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Today's News

  • JF senior receives All-American honor

    By Brandi Mitchell

    JF Intern Writer

        On Tuesday at 1:45 p.m., senior Allyson Gilmour became the seventh Jefferson Forest High School student to join the elite United States Army All-American Marching Band in just six years.
        She was honored for her outstanding achievement in color guard, as well as her qualities of leadership and integrity, before her classmates, teachers, fellow band members and her closest friends and family.

  • Nathalie man facing child porn charges

        On November 10, investigators from Bedford County Sheriff’s Office, along with investigators from Halifax County Sheriff’s Office, served warrants on Leslie Gerber of Nathalie, related to charges involving the sexual exploitation of a minor. 

        Additionally, a search warrant for additional evidence related to the arrest warrants, was also executed.

  • Honoring our veterans

        Veterans Day originally started as Armistice Day. The armistice that ended World War I took effect on the 11th hour of the 11th day of the 11th month of 1918. It was a huge war, the worst war in history until it was eclipsed by World War II.

  • Board OK’s contract for new school, gym

        The contracts are approved and now it’s finally time to begin construction on a new middle school in the Liberty zone.

        Last Thursday, the Bedford County School Board unanimously accepted the bid of Jamerson-Lewis Construction in the amount of $28,799,365 for the middle school project.
         The board also approved the bid of Blair Construction in the amount of $4,643,750 for the Liberty High School competition gym project.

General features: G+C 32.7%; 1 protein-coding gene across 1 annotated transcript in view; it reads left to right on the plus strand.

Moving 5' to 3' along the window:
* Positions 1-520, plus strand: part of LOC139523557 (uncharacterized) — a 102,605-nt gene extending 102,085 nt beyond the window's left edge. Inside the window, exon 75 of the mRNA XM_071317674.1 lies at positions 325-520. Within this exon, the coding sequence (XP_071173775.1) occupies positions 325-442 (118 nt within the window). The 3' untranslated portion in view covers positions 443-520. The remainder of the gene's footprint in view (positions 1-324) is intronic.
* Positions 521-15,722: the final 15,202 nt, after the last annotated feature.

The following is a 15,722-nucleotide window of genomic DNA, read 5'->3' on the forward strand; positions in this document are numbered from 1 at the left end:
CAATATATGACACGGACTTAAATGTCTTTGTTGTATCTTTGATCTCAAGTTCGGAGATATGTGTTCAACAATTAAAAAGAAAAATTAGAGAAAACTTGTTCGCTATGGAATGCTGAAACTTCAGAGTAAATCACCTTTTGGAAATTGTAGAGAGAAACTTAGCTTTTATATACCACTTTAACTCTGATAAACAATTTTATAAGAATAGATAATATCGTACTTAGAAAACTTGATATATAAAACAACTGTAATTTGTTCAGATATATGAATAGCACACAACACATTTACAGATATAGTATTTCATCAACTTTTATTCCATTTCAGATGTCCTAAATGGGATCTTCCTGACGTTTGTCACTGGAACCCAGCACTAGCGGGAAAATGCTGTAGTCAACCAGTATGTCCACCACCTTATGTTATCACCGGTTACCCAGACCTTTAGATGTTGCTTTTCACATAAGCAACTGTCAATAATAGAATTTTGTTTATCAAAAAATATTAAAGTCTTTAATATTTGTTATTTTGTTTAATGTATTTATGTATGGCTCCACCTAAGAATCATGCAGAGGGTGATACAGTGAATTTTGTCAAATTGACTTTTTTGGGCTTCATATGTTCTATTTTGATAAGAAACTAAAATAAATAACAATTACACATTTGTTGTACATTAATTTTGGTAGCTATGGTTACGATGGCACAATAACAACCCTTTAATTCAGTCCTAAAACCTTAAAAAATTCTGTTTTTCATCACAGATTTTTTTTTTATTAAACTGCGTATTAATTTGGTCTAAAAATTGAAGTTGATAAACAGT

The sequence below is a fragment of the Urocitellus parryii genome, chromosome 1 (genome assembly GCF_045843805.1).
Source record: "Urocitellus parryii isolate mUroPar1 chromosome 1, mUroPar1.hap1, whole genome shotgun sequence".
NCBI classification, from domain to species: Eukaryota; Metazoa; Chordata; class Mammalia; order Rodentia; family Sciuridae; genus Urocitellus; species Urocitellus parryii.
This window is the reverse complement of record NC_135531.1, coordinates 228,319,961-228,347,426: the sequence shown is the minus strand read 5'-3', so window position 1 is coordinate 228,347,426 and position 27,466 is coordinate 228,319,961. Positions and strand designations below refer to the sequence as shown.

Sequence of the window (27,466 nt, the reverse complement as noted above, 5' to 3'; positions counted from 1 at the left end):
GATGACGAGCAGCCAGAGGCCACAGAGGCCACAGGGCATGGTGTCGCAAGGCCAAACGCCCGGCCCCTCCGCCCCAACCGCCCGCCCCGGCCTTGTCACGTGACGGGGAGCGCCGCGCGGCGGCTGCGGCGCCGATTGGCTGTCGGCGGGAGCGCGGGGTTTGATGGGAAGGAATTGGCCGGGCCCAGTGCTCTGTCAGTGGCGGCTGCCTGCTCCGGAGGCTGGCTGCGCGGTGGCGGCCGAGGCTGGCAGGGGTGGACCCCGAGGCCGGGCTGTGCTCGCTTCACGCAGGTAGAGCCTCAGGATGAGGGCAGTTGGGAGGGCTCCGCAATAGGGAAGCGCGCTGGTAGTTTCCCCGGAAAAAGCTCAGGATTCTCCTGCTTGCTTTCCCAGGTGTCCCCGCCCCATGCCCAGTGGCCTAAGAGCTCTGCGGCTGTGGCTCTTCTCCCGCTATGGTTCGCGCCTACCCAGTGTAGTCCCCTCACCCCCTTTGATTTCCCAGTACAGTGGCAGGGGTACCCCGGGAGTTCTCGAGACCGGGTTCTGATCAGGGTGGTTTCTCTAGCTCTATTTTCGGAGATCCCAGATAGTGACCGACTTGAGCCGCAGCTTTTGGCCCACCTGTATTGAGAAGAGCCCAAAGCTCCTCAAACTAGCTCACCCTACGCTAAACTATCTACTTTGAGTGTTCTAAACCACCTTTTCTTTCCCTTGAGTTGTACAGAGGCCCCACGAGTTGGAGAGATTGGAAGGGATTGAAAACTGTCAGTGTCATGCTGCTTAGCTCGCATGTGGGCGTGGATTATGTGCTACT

• Council doesn’t chicken out

        Bedford residents living in low density residential areas (R1) will now be able to keep chickens in their backyard.
        According to Assistant Town Manager Bart Warner, the new ordinance is based on the ordinances that Roanoke and Salem have and no roosters are allowed.
        Enforcement will  be complaint driving. Council adopted the ordinance by a 5-0 vote with Councilmen Beckham Stanley and Jim Vest absent.

  • Homeowner grateful for help

        This is not the way you would want your day to start.

        “We were in bed sleeping very soundly,” Tom Faulkner, who lives at Big Easy Place, said. “We were awakened somewhere around 5:45 by Molly Lagrou.”
        That’s 5:45 a.m. and Faulkner and his wife, Donna, had never met Lagrou in their life.
        “Molly saw the fire from 122,” Faulkner said.

  • Election drew high voter turnout

        Election day appeared to be drawing a heavy voter turnout. According to County Registrar Barbara Gunter, most precincts had recorded a 50 percent voter turnout by 3 p.m.  She noted that this is a high turnout.

        For complete results of Tuesday’s election visit www.bedfordbulletin.com Wednesday or see next week’s paper.

  • Ministry or homeless shelter?

        Bedford’s planning commission had  an item on its agenda, Thursday evening, about whether to issue a conditional use permit to allow Grace House Community Church to operate a homeless shelter. It didn’t quite go that way.
        The Rev. Joshua Ball, pastor of Grace House, argued that the homeless shelter is what his church does. He said Grace House started in 2011.
        “We found a need that was in the community,” he said.

  • Autumn on Stage

        The Liberty High School Theatre Department, under the direction of Shayna Crews, continues to expand its offerings.

        This Tuesday, Nov. 15 at 7 p.m., the department will present Autumn on Stage which will feature a one-act play and choreographed selections performed by the Liberty High School Dance Ensemble. The presentation will be held in the LHS auditorium.
        The one-act play, “Girl Town,” is the school’s entry for the 2016 VHSL One-Åct Play competition.

  • Bedford Urban Gardens ends first year

        The growing season is over and Bedford Urban Garden (BUG) has completed its first full year. Town Councilman Beckham Stanley noted that 18 months worth of work turned an overgrown street corner into a beautiful garden.

        The garden works with the local Virginia Cooperative Extension office. Scott Baker, the office’s director, said local Master Gardeners conducted workshops throughout the growing season. Baker is a BUG education advisor.